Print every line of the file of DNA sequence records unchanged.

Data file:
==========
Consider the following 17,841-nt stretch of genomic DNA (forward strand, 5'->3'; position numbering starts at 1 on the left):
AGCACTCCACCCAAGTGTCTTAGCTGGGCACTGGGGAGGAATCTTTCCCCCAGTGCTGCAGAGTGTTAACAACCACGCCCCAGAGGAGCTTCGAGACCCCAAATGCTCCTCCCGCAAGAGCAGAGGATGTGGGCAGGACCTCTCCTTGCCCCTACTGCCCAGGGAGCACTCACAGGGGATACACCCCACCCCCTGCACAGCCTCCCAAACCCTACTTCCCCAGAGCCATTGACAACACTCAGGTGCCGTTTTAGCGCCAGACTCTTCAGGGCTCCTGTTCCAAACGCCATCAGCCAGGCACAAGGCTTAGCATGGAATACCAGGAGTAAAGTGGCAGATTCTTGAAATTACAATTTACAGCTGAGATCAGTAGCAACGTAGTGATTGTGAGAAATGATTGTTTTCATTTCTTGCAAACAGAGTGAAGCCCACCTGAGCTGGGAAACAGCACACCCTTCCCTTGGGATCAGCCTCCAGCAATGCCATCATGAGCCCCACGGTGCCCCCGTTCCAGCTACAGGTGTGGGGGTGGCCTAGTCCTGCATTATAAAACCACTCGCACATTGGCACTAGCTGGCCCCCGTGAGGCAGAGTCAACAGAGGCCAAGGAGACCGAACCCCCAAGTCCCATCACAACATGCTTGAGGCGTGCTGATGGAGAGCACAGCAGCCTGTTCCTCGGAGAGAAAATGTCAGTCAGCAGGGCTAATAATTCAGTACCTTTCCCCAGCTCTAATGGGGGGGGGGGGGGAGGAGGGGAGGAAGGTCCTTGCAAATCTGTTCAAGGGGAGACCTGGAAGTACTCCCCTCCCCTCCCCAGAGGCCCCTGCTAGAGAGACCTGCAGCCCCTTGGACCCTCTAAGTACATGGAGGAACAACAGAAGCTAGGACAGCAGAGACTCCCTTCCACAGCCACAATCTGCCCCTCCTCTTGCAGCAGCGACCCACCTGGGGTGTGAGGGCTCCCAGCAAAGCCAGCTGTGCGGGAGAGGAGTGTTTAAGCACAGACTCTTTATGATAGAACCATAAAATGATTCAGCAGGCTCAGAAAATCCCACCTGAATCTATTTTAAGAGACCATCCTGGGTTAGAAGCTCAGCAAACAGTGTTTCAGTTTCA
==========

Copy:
Consider the following 17,841-nt stretch of genomic DNA (forward strand, 5'->3'; position numbering starts at 1 on the left):
AGCACTCCACCCAAGTGTCTTAGCTGGGCACTGGGGAGGAATCTTTCCCCCAGTGCTGCAGAGTGTTAACAACCACGCCCCAGAGGAGCTTCGAGACCCCAAATGCTCCTCCCGCAAGAGCAGAGGATGTGGGCAGGACCTCTCCTTGCCCCTACTGCCCAGGGAGCACTCACAGGGGATACACCCCACCCCCTGCACAGCCTCCCAAACCCTACTTCCCCAGAGCCATTGACAACACTCAGGTGCCGTTTTAGCGCCAGACTCTTCAGGGCTCCTGTTCCAAACGCCATCAGCCAGGCACAAGGCTTAGCATGGAATACCAGGAGTAAAGTGGCAGATTCTTGAAATTACAATTTACAGCTGAGATCAGTAGCAACGTAGTGATTGTGAGAAATGATTGTTTTCATTTCTTGCAAACAGAGTGAAGCCCACCTGAGCTGGGAAACAGCACACCCTTCCCTTGGGATCAGCCTCCAGCAATGCCATCATGAGCCCCACGGTGCCCCCGTTCCAGCTACAGGTGTGGGGGTGGCCTAGTCCTGCATTATAAAACCACTCGCACATTGGCACTAGCTGGCCCCCGTGAGGCAGAGTCAACAGAGGCCAAGGAGACCGAACCCCCAAGTCCCATCACAACATGCTTGAGGCGTGCTGATGGAGAGCACAGCAGCCTGTTCCTCGGAGAGAAAATGTCAGTCAGCAGGGCTAATAATTCAGTACCTTTCCCCAGCTCTAATGGGGGGGGGGGGGGAGGAGGGGAGGAAGGTCCTTGCAAATCTGTTCAAGGGGAGACCTGGAAGTACTCCCCTCCCCTCCCCAGAGGCCCCTGCTAGAGAGACCTGCAGCCCCTTGGACCCTCTAAGTACATGGAGGAACAACAGAAGCTAGGACAGCAGAGACTCCCTTCCACAGCCACAATCTGCCCCTCCTCTTGCAGCAGCGACCCACCTGGGGTGTGAGGGCTCCCAGCAAAGCCAGCTGTGCGGGAGAGGAGTGTTTAAGCACAGACTCTTTATGATAGAACCATAAAATGATTCAGCAGGCTCAGAAAATCCCACCTGAATCTATTTTAAGAGACCATCCTGGGTTAGAAGCTCAGCAAACAGTGTTTCAGTTTCA